[ajug-members] Seeking web app advice
joe.drury at gmail.com
Thu Feb 12 20:12:18 EST 2009
I agree with Lance. Open source projects are a great way to learn about
applications of a particular language. I would also recommend that you try
to stay away from some of the heavy stacks like EJB 2 unless you're trying
to gain an understanding of how things used to be done. There has been a
lot of talk as of late to thin down the language by using profiles or
lighter-weight containers like the spring framework. Spring will drive you
to an interface first approach which is probably not a bad thing.
On Tue, Feb 10, 2009 at 1:27 PM, Lance Gleason <lgleasain at yahoo.com> wrote:
> It sounds like you have a language looking for a problem to solve instead
> of a problem looking for an appropriate language/technology. The trend
> among the Java community is to move away from a heavy Java solution to a
> problem unless you have requriements that need the extra horsepower that a
> Java based solutiuon gives you.
> The vast majority of projects developed today are not hightly transactional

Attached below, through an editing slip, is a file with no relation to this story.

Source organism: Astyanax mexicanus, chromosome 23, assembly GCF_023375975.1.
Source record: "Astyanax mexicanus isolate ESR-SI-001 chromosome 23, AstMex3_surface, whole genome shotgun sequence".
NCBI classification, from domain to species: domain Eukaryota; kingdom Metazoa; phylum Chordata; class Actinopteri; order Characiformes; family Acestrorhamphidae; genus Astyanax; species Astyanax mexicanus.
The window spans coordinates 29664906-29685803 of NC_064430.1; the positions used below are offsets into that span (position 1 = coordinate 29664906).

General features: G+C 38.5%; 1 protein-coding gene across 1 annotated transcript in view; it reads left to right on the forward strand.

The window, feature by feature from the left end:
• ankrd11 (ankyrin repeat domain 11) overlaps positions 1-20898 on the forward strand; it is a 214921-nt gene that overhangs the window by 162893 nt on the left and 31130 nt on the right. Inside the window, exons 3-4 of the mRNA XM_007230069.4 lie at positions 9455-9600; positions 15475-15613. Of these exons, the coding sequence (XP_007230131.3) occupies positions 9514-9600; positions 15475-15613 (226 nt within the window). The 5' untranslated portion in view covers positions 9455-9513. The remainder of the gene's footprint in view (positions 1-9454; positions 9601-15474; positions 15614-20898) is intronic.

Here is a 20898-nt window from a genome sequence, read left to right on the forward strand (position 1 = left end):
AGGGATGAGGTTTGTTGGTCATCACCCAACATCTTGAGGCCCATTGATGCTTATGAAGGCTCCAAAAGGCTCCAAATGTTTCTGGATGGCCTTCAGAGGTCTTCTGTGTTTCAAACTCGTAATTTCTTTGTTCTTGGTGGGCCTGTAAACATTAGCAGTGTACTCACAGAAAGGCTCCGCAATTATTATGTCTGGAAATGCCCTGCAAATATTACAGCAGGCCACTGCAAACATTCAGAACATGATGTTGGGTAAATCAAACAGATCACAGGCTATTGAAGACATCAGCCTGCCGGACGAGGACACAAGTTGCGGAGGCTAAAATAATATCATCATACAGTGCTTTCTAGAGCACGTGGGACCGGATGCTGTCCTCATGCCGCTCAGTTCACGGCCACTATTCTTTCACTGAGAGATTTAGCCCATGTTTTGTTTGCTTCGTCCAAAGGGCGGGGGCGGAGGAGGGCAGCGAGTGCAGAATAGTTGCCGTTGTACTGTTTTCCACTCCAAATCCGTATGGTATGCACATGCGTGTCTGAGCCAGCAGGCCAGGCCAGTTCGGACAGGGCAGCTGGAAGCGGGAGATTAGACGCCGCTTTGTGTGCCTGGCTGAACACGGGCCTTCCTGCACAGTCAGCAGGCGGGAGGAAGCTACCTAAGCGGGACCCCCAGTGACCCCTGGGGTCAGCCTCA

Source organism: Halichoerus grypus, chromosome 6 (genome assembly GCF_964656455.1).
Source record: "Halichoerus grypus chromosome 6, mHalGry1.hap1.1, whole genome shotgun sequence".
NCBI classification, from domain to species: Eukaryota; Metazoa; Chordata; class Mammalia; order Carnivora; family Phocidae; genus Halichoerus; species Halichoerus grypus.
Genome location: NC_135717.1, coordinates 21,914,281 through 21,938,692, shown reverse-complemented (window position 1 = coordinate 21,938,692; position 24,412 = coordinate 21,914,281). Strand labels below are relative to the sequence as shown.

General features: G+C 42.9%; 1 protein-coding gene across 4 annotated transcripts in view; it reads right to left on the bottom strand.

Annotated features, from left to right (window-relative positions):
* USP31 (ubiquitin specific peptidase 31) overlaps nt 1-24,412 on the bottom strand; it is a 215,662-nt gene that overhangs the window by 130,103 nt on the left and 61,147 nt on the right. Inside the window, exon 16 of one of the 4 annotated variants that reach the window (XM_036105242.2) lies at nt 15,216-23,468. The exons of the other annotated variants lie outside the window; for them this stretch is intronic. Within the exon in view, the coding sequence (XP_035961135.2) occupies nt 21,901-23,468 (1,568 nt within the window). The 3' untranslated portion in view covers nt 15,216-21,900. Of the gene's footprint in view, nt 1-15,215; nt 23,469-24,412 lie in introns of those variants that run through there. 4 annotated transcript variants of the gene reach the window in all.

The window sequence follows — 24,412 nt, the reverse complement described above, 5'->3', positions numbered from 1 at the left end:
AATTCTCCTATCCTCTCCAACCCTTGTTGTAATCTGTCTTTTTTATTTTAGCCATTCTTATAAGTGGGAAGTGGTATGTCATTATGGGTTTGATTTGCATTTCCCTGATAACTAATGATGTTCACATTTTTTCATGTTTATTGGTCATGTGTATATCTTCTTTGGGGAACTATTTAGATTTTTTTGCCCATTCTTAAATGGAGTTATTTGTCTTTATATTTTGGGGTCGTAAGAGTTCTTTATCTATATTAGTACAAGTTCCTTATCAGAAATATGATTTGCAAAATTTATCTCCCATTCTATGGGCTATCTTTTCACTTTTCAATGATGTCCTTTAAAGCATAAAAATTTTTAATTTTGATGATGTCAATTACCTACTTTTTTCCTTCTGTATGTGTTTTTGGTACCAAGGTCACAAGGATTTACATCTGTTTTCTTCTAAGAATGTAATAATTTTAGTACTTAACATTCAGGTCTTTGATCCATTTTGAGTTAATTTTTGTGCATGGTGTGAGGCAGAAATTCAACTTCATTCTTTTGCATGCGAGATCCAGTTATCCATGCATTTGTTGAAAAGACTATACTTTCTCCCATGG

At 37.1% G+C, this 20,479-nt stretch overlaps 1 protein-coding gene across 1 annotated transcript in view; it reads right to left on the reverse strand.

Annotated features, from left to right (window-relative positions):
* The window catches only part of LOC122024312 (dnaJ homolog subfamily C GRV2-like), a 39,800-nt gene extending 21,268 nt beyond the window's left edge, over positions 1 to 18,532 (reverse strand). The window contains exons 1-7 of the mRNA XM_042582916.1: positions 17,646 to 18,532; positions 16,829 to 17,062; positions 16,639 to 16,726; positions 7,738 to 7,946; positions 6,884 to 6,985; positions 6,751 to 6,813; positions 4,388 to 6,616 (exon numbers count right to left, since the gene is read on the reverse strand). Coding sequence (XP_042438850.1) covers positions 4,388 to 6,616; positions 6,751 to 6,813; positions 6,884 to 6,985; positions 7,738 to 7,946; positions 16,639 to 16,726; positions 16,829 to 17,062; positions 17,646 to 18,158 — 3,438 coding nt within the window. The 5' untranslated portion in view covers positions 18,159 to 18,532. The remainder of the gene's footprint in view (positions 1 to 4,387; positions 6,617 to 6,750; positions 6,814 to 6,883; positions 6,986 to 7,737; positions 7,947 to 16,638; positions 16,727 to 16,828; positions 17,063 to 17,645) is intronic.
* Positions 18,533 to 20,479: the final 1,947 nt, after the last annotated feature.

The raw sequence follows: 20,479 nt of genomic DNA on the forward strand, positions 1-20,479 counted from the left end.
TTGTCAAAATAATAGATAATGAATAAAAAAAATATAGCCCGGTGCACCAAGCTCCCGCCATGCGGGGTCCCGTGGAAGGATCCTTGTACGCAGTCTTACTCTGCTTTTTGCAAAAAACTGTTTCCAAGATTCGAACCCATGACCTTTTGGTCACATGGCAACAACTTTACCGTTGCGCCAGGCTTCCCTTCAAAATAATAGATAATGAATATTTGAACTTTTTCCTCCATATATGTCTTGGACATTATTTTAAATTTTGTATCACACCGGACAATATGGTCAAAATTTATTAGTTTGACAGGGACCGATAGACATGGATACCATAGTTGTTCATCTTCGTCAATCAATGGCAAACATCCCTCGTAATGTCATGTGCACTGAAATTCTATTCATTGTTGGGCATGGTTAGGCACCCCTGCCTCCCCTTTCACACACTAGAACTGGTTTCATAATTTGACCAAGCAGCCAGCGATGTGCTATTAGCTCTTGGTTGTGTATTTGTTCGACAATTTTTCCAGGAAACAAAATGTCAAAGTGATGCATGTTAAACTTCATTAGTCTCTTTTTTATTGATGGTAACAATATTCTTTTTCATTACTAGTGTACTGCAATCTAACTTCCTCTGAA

> systems with hundreds or thousands of concurrent users. To that end I would
> recommend looking at developing a solution in Groovy/Grails or JRuby/Rails
> to get something working. You can call Java libraries from wither of these
> frameworks and plug in Java code as your user profile and performance needs
> dictate it.
> If the main purpose of this exercise is to learn, or get better at Java
> you will probably get more bang for your buck by contributing to a current
> Java open source project will will have the side benefit of having a number
> of experienced Java developers reviewing your code submissions. This will
> help you to improve your coding styles and habits and will give you a much
> richer experience.
> All the best!
> ajug-members mailing list
> ajug-members at ajug.org
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